At introduction in 1955, the 300 cost double the price of a Ford Crown Victoria and annual sales of the Mopar supercar rarely exceeded 2000 units. By 1959, the Hemi-powerplant used in the 300 had been replaced by a 6.8-litre Wedge Head engine - slightly less powerful and considerably cheaper to build.

Hemi engines remained absent from Chrysler's range until 1965, when a revamped 7.0-litre, 426ci version became optional on the Dodge Polara and then the Pontiac GTO-bashing Charger. While Ford and Chevrolet were by 1967 offering 7.0-litre engine options in their Mustang and Camaro, Chrysler restricted installation of its powerhouse Hemi to full-sized models.

That policy was rescinded in 1969 with the appearance of Chrysler's E Body - a mid-sized platform that was shared between Dodge and Plymouth and finally allowed them full participation in the pony car power race.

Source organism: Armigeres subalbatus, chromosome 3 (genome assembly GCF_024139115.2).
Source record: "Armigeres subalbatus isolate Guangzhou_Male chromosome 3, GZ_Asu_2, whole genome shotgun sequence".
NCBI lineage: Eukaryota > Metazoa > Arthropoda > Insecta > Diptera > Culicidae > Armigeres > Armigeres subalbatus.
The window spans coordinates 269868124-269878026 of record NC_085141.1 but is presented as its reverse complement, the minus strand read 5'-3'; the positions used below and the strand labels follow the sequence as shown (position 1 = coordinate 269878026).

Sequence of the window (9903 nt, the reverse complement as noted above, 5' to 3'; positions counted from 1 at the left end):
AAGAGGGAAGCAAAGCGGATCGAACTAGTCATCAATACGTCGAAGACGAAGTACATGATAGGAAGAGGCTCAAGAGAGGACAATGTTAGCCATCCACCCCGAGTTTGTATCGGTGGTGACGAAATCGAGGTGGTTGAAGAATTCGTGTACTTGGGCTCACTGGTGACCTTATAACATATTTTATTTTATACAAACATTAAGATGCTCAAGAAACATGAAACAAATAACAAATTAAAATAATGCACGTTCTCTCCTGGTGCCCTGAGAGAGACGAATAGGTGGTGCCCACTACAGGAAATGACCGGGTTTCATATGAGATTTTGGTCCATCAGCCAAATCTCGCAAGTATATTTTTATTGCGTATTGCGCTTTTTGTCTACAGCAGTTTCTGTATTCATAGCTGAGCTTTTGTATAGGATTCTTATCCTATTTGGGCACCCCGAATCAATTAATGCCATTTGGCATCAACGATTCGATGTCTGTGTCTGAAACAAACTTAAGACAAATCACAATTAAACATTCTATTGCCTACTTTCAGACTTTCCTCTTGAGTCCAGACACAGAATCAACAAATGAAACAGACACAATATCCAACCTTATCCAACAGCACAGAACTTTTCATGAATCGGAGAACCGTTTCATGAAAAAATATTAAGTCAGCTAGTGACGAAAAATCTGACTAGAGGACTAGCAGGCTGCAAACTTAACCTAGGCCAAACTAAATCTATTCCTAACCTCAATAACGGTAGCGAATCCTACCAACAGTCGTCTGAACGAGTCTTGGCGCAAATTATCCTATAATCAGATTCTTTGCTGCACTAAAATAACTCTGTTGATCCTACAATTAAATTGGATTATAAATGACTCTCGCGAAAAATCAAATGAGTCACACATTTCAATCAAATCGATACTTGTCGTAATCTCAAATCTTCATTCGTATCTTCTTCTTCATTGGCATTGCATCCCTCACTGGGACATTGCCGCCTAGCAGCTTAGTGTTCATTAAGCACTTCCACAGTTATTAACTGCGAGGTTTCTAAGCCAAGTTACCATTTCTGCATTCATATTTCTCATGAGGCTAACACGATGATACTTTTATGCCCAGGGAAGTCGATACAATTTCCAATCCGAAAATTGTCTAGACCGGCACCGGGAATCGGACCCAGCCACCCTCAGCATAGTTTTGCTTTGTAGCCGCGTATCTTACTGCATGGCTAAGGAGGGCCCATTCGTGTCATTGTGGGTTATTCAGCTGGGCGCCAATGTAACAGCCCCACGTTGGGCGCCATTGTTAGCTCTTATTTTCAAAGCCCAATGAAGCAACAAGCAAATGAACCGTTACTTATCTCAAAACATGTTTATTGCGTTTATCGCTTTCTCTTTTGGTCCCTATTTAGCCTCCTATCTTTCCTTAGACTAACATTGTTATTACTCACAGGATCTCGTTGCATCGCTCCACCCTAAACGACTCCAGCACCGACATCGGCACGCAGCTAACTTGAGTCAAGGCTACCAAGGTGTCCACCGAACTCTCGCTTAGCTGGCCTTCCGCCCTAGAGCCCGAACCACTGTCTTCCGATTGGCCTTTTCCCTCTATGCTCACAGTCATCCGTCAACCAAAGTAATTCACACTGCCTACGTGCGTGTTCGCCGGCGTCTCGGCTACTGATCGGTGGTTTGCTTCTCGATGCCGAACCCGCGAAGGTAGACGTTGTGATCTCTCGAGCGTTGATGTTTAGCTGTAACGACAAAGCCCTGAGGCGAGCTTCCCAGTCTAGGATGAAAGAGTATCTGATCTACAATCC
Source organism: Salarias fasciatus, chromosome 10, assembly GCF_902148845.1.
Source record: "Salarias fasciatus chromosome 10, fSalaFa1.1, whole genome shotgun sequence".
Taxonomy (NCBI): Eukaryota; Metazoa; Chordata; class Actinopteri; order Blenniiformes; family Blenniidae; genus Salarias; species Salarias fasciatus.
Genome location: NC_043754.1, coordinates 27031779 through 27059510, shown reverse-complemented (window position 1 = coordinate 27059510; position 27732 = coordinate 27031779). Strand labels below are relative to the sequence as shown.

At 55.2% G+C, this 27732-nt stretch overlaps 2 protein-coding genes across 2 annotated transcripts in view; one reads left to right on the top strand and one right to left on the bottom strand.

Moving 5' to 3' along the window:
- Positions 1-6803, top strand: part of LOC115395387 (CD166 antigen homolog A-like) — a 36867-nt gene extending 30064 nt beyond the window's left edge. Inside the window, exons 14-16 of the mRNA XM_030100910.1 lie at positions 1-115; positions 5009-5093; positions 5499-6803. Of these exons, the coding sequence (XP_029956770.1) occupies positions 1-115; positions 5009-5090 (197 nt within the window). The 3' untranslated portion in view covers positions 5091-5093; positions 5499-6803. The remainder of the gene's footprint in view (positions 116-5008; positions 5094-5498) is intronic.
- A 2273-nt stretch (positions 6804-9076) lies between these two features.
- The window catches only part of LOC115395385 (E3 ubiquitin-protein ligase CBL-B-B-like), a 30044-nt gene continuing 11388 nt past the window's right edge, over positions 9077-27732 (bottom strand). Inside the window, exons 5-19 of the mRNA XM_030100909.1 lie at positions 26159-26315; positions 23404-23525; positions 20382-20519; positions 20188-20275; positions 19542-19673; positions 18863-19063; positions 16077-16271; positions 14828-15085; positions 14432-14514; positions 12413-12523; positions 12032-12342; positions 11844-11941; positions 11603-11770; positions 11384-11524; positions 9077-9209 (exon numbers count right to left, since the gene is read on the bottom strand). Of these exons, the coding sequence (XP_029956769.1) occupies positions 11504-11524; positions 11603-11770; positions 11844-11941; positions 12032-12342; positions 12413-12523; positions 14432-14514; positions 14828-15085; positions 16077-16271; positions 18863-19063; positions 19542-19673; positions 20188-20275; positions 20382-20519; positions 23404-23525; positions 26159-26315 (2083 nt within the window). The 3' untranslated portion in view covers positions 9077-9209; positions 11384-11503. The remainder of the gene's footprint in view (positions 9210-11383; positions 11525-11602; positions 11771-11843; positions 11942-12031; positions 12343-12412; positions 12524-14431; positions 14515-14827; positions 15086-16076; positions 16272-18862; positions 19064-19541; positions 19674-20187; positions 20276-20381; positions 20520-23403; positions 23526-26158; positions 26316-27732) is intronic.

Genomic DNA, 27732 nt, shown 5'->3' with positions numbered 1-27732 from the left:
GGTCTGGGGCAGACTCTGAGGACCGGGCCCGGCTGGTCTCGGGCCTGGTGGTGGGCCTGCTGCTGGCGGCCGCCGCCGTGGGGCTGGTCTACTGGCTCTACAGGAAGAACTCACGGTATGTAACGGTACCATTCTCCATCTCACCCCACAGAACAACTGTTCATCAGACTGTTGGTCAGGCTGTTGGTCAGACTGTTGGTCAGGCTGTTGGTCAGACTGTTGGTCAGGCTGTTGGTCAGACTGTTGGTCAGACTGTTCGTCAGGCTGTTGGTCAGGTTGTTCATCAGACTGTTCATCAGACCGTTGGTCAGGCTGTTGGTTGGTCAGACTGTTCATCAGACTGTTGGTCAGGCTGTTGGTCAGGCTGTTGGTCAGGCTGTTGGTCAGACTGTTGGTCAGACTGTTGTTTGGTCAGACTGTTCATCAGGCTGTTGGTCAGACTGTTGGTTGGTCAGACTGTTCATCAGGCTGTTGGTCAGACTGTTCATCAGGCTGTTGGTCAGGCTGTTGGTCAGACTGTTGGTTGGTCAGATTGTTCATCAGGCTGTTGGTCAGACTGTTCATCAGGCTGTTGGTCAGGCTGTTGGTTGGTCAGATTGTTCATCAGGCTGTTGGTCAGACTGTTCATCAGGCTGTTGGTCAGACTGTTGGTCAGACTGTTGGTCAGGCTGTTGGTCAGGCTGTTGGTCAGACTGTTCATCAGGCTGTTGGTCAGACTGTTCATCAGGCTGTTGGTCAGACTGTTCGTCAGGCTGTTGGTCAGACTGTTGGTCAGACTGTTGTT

Three versions of the Challenger were built - base, R/T and T/A - with the upmarket SE trim package available on all except the competition oriented T/A. Convertible versions of the Challenger were built only during the 1970 model year and soft-top survivors are among the most collectible of E Body cars.

The SE was a muscle car for the mature driver - its basic $US3498 price-tag normally swelled by a trip to the options bin that saw most examples hit the pavement owing their owners at least $1000 more. Leather seat trim was standard - with combination cloth and vinyl optional - as was that distinctive vinyl roof and landau-style rear window. Standard to Hemi-engined cars were 15-inch Rallye wheels and uprated drum brakes.